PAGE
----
When I reached the object on the ground, I found that it was only a backpack. But I will never forget the seconds when I believed that a person had been trampled to death. Then there were people above shouting to me to get up quick. They took my arms and pulled me up that wall.

Afterwards, you could see shoes lying scattered on the street where the police had attacked us.

Alanis: With so many other people still waiting to march behind the place where the black bloc had been attacked and so many more spectators looking on, the police could not set up a proper kettle. While most of the black bloc had scaled the wall on the south side of the street, large numbers of demonstrators managed to get past the police positions to the north to regroup on the other side. Minutes later, a lively march erupted from Silbersackstrasse onto the Reeperbahn, the next major thoroughfare to the north parallel to St. Pauli Fischmarkt. The participants were not wearing masks or black clothes, but they were chanting “A! Anti! Anti-Capitalista!” Miraculously, they even had a sound system blasting electronic dance music.

Clara: And all this was before the summit even began…

Alanis: On the first day of the G20 summit, as the world leaders gathered behind closed doors, residents of Hamburg woke up to the news that a large number of Porsches had been burned on the outskirts of the city the previous night—and several more expensive cars caught fire that morning.

Clara: Despite the police keeping a tight control on busses and trains full of activists as they tried to cross the border into Hamburg, they simply could not stop the crowds of protestors gathering in the city. While they were trying to block a few radical activists from entering their borders, the real force they had to reckon with was the population of Hamburg itself.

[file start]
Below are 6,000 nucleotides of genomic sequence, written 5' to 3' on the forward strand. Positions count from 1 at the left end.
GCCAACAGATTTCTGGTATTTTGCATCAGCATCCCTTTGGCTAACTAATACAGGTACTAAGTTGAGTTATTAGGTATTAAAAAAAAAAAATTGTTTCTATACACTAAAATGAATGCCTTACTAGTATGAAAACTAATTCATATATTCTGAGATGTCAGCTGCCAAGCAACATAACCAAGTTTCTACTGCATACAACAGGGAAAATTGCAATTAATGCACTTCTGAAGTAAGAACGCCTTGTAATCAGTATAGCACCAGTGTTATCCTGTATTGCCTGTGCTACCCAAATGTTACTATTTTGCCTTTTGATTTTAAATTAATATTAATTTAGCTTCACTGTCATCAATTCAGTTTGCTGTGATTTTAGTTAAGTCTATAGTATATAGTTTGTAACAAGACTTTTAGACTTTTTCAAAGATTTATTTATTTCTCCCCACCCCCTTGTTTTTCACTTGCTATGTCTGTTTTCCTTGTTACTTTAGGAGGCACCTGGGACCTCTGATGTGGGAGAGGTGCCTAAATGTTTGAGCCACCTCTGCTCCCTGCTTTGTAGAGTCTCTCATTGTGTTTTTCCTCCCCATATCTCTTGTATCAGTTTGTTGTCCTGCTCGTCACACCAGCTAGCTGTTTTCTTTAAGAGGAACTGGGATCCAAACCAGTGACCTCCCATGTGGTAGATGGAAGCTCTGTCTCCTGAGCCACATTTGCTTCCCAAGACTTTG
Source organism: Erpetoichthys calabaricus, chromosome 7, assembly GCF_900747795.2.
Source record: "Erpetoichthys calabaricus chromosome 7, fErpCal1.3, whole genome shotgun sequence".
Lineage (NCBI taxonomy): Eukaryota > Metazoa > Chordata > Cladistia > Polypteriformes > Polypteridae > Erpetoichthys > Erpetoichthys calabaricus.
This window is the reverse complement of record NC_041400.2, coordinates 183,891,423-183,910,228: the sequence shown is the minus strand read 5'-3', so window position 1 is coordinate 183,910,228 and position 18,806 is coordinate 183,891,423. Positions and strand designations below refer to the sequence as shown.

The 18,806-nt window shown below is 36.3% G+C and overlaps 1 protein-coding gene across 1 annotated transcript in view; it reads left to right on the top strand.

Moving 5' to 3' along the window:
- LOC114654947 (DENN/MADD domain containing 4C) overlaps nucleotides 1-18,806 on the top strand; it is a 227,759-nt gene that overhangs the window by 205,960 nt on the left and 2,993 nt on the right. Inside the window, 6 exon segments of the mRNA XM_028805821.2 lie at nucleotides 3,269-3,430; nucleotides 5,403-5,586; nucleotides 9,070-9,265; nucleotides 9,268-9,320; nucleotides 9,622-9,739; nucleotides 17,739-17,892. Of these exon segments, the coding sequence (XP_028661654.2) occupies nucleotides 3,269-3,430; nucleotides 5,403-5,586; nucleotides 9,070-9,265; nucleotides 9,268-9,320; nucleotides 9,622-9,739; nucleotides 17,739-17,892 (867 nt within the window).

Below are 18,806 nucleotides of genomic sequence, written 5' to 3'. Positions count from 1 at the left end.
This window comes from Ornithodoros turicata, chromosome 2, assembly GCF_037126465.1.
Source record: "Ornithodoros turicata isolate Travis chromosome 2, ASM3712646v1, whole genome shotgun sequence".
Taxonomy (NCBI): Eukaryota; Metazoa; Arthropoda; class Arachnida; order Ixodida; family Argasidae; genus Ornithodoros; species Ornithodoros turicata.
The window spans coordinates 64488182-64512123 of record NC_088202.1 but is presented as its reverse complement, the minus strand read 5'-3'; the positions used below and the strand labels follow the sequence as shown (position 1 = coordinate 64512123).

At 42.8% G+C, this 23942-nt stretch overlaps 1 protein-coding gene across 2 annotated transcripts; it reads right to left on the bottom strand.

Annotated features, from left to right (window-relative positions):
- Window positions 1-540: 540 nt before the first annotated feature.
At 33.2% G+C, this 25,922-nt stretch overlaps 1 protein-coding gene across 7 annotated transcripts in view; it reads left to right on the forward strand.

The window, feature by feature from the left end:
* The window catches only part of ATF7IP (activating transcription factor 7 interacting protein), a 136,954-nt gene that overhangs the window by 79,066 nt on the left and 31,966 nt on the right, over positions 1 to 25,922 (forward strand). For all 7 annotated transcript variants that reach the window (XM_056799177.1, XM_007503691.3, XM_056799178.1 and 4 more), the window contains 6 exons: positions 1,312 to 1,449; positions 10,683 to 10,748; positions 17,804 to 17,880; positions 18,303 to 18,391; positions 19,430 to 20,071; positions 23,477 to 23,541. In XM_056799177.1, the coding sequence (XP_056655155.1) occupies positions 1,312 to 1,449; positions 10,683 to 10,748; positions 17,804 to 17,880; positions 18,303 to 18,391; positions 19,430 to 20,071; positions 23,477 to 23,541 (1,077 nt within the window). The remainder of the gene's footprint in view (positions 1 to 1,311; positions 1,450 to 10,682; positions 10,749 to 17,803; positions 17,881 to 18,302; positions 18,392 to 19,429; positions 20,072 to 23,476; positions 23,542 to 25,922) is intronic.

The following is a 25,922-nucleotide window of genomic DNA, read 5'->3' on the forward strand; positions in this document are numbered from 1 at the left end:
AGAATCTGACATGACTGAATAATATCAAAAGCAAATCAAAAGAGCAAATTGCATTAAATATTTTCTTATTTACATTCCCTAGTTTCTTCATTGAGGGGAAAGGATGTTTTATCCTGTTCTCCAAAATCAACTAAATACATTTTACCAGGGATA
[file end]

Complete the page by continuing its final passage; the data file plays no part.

Alanis: The German police had brought together approximately 20,000 officers, including troops from other EU countries, with the intention of utterly quashing resistance. They hoped their brutal raid on the activist camp the day before would dissuade others from coming out. They did everything they could to intimidate people away from the demonstrations.

Clara: Yet this tactic backfired. The people of Hamburg weren’t afraid of the radical extremists the police and media tried to warn them about—they were furious with the police themselves. The highly militarized police occupation of Hamburg, which began by attacking a legal march without any provocation, was the real threat to Hamburg’s safety, and people understood this.